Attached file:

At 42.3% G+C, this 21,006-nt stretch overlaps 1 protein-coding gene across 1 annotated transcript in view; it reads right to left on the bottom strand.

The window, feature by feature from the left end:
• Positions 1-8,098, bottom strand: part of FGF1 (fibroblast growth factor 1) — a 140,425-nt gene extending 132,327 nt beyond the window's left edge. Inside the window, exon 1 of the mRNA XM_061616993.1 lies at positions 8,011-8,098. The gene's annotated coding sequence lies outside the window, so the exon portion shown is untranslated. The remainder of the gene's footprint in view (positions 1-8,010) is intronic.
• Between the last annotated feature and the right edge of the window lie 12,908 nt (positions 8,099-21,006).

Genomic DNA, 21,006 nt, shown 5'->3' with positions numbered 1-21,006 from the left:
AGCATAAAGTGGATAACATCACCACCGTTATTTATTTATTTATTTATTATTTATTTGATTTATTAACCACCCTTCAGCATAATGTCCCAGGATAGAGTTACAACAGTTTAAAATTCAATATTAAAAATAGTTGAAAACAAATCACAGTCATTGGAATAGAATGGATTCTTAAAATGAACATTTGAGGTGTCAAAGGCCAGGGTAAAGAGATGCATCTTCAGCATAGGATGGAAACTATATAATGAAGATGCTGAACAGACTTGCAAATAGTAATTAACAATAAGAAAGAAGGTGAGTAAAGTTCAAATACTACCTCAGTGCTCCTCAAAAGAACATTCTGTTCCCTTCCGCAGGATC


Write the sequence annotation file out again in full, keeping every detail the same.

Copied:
At 42.3% G+C, this 21,006-nt stretch overlaps 1 protein-coding gene across 1 annotated transcript in view; it reads right to left on the bottom strand.

The window, feature by feature from the left end:
• Positions 1-8,098, bottom strand: part of FGF1 (fibroblast growth factor 1) — a 140,425-nt gene extending 132,327 nt beyond the window's left edge. Inside the window, exon 1 of the mRNA XM_061616993.1 lies at positions 8,011-8,098. The gene's annotated coding sequence lies outside the window, so the exon portion shown is untranslated. The remainder of the gene's footprint in view (positions 1-8,010) is intronic.
• Between the last annotated feature and the right edge of the window lie 12,908 nt (positions 8,099-21,006).

Genomic DNA, 21,006 nt, shown 5'->3' with positions numbered 1-21,006 from the left:
AGCATAAAGTGGATAACATCACCACCGTTATTTATTTATTTATTTATTATTTATTTGATTTATTAACCACCCTTCAGCATAATGTCCCAGGATAGAGTTACAACAGTTTAAAATTCAATATTAAAAATAGTTGAAAACAAATCACAGTCATTGGAATAGAATGGATTCTTAAAATGAACATTTGAGGTGTCAAAGGCCAGGGTAAAGAGATGCATCTTCAGCATAGGATGGAAACTATATAATGAAGATGCTGAACAGACTTGCAAATAGTAATTAACAATAAGAAAGAAGGTGAGTAAAGTTCAAATACTACCTCAGTGCTCCTCAAAAGAACATTCTGTTCCCTTCCGCAGGATC